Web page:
I’ve been thinking about accountability a lot lately, and what it means. The word “accountability” is used often but true accountability is hard to find.
Accountability is the understanding of and responsibility for the impact of the decisions we make and the consequences for our organizations. It comes from the presence of trust and respect and the absence of fear. When a leader is trusted and trusting, all the players know where they stand. This builds the secret sauce holding an empowered and cohesive team together.
Ultimately, we are responsible; we are accountable for our decisions and actions creating an outcome. Hopefully, our decisions and actions will produce the intended outcome. But what happens when we get it wrong?
What happens when trust is undermined? Fear finds its way in. Fear of failure, fear of consequences. Accountability means more than being willing to take the blame; it means owning it, cleaning up the messes the situation caused. It means proactively working toward an outcome with a plan that acknowledges what went wrong. It means accepting responsibility and dealing with the cause and effect relationships to make it right. The time to build the trust and feelings of accountability is when decisions and changes are made, not when the steaming pile of our mistake is in front of us.
It means cleaning up the mess and making it right before it is tracked so far into the corporate carpets that there is no stain remover that will fix it. It means cleaning up your messes. Poop happens.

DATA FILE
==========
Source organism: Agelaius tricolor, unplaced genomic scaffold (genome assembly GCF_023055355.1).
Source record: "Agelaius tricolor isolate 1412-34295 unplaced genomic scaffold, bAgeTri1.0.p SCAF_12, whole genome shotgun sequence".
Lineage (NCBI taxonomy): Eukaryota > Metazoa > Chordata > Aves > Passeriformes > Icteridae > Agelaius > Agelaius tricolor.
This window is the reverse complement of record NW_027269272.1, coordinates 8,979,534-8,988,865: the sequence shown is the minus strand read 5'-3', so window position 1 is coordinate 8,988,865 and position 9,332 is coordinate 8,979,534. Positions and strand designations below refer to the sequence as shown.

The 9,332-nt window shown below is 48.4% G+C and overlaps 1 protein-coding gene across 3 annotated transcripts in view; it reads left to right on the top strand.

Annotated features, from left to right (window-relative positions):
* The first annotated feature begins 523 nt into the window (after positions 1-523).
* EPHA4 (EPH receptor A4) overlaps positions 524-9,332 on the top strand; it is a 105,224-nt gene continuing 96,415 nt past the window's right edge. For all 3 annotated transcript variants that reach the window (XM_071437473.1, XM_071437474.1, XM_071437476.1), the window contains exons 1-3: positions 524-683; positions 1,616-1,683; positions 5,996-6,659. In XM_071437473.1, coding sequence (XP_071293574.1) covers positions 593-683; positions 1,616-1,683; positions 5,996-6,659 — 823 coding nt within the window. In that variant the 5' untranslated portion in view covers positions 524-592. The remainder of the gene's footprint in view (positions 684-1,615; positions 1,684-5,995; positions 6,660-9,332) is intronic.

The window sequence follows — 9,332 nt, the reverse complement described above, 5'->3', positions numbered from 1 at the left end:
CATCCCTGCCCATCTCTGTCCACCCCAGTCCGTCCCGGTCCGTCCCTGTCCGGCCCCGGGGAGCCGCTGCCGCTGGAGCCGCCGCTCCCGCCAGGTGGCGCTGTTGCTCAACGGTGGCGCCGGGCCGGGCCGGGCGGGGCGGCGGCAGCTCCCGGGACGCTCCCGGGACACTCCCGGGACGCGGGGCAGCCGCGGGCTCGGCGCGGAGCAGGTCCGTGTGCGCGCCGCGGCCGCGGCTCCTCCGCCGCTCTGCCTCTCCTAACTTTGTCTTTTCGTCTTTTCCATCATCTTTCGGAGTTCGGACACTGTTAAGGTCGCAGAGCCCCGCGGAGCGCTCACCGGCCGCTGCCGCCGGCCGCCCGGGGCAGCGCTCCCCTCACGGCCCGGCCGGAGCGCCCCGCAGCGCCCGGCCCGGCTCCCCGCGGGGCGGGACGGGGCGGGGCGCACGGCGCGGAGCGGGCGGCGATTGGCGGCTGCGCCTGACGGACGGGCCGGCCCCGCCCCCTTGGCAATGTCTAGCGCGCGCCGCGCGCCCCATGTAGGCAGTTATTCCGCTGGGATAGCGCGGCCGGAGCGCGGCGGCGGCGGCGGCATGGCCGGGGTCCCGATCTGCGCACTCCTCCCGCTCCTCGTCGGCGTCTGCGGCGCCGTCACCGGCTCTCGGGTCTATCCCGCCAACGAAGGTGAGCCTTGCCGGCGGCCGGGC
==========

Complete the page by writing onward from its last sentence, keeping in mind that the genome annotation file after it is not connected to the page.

Celebrating International Women's Day this past week -
1) Sitting in the back seat on the way to dinner when I hear one of the two guys in the front say "yeah, like a 65 year old grandma........er.......a....... 75 year old .........
What made this "that awkward moment" are the dynamics that have been at play with the characters, the incredible pause, then clarification in acknowledgement of the derogatory comment it was initially meant to be. For clarity, I am not a 65 year old grandma, but close to it, and proud of it. But it didn't feel like a good moment.
2) At an event celebrating International Women's Day, I met an amazing woman. She used to be a man. She shared some of the colours she has seen through the prisms of her journey and with a wicked sense of humour, some insight into leadership challenges she has faced. It did feel like a good moment.
Yes, "we have come a long way, baby" in some ways, and we still have miles to go to appreciate and respect the women we are and the women in our lives. To not be known for our bra size, or the birthdate on our driver's license, or the deeper voice than expected, but for who we are and what we bring in the moment to the tables we are at. After all, isn't that all any of us want - a few good moments?